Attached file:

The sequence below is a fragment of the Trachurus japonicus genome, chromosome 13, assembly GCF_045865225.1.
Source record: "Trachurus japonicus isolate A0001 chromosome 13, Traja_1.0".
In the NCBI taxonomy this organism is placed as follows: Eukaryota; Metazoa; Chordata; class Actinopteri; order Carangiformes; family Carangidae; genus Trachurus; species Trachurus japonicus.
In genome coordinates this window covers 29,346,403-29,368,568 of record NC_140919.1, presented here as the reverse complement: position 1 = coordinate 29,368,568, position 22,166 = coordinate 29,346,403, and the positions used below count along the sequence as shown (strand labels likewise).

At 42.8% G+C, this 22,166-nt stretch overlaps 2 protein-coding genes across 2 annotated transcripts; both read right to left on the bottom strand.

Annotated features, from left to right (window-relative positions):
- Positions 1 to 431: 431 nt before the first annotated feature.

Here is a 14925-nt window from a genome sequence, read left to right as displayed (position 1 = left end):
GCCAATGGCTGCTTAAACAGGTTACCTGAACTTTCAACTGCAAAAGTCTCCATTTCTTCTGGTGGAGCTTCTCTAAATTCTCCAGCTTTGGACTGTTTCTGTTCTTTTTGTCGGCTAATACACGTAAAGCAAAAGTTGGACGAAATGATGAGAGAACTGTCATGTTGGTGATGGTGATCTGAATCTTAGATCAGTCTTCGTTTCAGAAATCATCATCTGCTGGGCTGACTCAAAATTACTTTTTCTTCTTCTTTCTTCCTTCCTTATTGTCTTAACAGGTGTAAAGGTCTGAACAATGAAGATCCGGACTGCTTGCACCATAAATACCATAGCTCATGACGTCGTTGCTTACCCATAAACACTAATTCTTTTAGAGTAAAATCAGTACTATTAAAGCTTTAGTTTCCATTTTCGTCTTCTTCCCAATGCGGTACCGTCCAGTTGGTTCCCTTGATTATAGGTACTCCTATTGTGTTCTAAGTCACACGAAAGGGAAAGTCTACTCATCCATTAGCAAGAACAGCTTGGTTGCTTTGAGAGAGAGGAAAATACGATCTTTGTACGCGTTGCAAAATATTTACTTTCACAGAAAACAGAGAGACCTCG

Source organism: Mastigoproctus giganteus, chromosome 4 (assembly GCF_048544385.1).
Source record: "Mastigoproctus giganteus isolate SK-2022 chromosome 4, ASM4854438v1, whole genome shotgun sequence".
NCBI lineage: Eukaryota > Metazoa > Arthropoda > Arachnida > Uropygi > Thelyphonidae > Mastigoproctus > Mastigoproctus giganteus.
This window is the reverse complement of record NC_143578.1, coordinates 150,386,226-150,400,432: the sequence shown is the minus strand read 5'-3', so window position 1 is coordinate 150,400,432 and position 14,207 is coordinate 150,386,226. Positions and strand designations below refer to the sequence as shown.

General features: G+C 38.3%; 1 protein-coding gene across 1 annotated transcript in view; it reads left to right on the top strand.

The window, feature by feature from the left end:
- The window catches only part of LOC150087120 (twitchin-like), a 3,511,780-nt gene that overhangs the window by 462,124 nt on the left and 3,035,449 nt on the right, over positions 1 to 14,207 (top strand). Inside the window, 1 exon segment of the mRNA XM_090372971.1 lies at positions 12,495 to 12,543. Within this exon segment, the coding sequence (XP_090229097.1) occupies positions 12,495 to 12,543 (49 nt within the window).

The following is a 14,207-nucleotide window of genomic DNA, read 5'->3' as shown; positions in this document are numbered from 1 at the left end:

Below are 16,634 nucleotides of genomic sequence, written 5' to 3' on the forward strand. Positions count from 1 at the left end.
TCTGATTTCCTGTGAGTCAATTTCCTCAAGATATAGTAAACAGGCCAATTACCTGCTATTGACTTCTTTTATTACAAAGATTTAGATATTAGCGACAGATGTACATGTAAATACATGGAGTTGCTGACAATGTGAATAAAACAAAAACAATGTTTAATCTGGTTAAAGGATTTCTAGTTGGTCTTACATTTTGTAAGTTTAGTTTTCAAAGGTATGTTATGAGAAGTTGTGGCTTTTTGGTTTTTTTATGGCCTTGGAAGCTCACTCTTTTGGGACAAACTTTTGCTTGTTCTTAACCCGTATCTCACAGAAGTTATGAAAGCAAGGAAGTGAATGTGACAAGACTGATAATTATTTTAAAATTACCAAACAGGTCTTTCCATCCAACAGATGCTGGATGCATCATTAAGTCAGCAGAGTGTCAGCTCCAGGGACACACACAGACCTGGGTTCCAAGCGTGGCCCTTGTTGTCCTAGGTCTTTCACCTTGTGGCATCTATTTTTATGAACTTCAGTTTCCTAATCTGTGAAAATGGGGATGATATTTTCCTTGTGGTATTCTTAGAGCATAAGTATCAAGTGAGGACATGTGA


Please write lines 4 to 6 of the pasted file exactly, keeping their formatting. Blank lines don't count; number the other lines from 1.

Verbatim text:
In genome coordinates this window covers 29,346,403-29,368,568 of record NC_140919.1, presented here as the reverse complement: position 1 = coordinate 29,368,568, position 22,166 = coordinate 29,346,403, and the positions used below count along the sequence as shown (strand labels likewise).

At 42.8% G+C, this 22,166-nt stretch overlaps 2 protein-coding genes across 2 annotated transcripts; both read right to left on the bottom strand.

Annotated features, from left to right (window-relative positions):